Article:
Detainee Abuse Charges Feared
Shield Sought From '96 War Crimes Act
By R. Jeffrey Smith
Washington Post Staff Writer
Friday, July 28, 2006; A01
Senior officials have responded by drafting legislation that would grant U.S. personnel involved in the terrorism fight new protections against prosecution for past violations of the .
In light of a recent Supreme Court ruling that the international Conventions apply to the treatment of detainees in the terrorism fight, Attorney General Alberto R. Gonzales has spoken privately with Republican lawmakers about the need for such "protections," according to someone who heard his remarks last week.
Gonzales told the lawmakers that a shield is needed for actions taken by U.S. personnel under a 2002 presidential order, which the Supreme Court declared illegal, and under Justice Department legal opinions that have been withdrawn under fire, the source said. A spokeswoman for Gonzales, Tasia Scolinos, declined to comment on Gonzales's remarks.
The Justice Department's top legal adviser, Steven G. Bradbury, separately testified two weeks ago that Congress must give new "definition and certainty" to captors' risk of prosecution for coercive interrogations that fall short of outright torture.
Language in the administration's draft, which Bradbury helped prepare in concert with civilian officials at the Defense Department, seeks to protect U.S. personnel by ruling out detainee lawsuits to enforce Geneva protections and by
The aim, Justice Department lawyers say, is also to
The Supreme Court, in contrast, has repeatedly said that foreign interpretations of international treaties such as the Geneva Conventions should at least be considered by U.S. courts.
Some human rights groups and independent experts say they oppose undermining the reach of the War Crimes Act, arguing that it deters government misconduct. They say . They also contend that Bush administration anxieties about prosecutions are overblown and should not be used to gain congressional approval for rough interrogations.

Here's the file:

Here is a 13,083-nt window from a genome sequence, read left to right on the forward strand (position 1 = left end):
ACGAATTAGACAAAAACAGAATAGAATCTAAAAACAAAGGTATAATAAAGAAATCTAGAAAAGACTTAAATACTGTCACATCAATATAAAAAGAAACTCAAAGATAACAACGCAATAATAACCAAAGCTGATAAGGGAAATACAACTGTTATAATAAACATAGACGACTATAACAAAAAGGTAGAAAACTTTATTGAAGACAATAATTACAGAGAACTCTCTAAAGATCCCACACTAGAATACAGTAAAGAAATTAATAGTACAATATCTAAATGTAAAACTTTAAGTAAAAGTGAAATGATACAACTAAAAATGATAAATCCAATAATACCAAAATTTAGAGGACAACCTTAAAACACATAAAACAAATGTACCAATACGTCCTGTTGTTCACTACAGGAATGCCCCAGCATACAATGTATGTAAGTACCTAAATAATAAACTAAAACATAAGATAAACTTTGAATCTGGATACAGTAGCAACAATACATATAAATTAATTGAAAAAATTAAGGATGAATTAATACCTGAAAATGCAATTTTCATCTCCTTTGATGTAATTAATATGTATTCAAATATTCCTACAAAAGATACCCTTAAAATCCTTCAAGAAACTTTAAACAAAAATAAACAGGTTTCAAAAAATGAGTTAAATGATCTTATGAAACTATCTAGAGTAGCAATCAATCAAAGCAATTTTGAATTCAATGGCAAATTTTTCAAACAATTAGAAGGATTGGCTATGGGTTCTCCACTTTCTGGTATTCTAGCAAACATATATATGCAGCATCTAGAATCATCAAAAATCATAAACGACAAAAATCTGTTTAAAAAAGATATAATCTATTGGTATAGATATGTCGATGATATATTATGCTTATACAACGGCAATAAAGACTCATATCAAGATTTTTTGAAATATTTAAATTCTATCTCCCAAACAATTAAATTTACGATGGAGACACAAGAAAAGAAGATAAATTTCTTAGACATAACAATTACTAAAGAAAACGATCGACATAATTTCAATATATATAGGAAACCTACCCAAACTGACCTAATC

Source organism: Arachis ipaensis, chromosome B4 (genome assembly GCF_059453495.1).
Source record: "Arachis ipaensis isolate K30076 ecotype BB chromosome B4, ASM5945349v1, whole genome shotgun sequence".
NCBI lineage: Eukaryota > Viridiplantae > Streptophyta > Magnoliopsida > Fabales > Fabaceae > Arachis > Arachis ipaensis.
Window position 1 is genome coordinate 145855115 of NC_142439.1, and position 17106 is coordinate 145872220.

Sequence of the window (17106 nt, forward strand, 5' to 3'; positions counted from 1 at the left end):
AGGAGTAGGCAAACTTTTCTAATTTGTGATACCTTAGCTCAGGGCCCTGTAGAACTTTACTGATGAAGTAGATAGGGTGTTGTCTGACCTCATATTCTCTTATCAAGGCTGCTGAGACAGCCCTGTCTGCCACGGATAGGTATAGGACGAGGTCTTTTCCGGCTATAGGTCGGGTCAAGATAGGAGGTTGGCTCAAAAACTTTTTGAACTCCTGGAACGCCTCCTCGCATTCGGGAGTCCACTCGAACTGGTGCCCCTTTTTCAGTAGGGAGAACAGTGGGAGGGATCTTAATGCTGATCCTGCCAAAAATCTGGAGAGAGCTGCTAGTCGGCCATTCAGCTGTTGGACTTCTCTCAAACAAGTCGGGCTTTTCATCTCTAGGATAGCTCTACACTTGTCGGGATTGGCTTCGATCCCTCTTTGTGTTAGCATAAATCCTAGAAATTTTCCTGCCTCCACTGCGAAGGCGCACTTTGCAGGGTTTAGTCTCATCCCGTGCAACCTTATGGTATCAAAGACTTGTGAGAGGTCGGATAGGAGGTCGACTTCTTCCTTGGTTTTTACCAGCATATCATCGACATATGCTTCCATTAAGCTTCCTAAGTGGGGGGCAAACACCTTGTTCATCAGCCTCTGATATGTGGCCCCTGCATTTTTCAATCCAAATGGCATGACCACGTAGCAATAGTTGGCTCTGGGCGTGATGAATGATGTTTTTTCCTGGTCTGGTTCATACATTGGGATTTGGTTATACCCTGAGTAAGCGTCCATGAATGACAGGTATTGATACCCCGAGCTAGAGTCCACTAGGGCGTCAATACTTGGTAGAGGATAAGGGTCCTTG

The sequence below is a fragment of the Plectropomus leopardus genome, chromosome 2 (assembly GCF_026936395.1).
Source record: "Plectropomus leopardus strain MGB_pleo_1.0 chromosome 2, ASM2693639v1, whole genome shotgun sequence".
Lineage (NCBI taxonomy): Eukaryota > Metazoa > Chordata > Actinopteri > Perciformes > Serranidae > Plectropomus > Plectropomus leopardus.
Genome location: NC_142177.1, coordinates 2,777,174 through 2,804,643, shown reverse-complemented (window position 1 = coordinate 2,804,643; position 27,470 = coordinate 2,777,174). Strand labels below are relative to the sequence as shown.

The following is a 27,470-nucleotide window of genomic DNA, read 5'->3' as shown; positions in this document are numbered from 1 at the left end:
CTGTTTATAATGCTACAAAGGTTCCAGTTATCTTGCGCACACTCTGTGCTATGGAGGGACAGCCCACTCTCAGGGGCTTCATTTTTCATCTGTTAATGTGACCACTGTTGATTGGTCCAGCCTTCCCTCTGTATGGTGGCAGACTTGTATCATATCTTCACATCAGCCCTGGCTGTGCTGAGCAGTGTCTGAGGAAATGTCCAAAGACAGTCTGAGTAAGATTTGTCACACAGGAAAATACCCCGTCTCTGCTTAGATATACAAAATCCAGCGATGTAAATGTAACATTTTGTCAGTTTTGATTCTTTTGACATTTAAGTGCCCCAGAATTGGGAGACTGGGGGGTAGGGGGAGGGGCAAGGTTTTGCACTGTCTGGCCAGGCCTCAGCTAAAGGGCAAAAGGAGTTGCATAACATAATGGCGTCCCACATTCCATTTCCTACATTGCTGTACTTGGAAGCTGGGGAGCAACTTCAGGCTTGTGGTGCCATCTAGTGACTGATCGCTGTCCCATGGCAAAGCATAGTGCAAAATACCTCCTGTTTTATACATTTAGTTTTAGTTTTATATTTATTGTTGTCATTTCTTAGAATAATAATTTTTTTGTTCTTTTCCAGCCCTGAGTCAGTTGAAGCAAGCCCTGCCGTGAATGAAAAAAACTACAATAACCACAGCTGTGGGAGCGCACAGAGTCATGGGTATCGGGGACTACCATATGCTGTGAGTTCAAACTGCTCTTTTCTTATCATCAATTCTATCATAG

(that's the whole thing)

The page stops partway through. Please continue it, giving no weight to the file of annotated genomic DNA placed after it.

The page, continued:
"The military has lived with" the Geneva Conventions provisions "for 50 years and applied them to every conflict, even against irregular forces. Why are we suddenly afraid now about the vagueness of its terms?" asked Tom Malinowski, director of the Washington office of Human Rights Watch.
That claim is amplified in a 53-page Human Rights Watch report this week that quoted interrogators at three bases in Iraq as saying that But this argument has yet to gain traction in a military court, where U.S. policy requires that active-duty service members be tried for any maltreatment.
The War Crimes Act, in contrast, affords access to civilian courts for abuse perpetrated by former service members and by civilians. The government has not filed any charges under the law.
The Defense Department's deputy general counsel at the time declared at the sole hearing on it in 1996 -- attended by just two lawmakers -- that "we fully support the purposes of the bill," and urged its expansion to cover a wider range of war crimes.
The law initially criminalized grave breaches of the Geneva Conventions but was amended without a hearing the following year to include violations of Common Article 3, the minimum standard requiring that all detainees be treated "humanely." The article bars murder, mutilation, cruel treatment, torture and "outrages upon personal dignity, in particular humiliating and degrading treatment." It applies to any abuse involving U.S. military personnel or "nationals."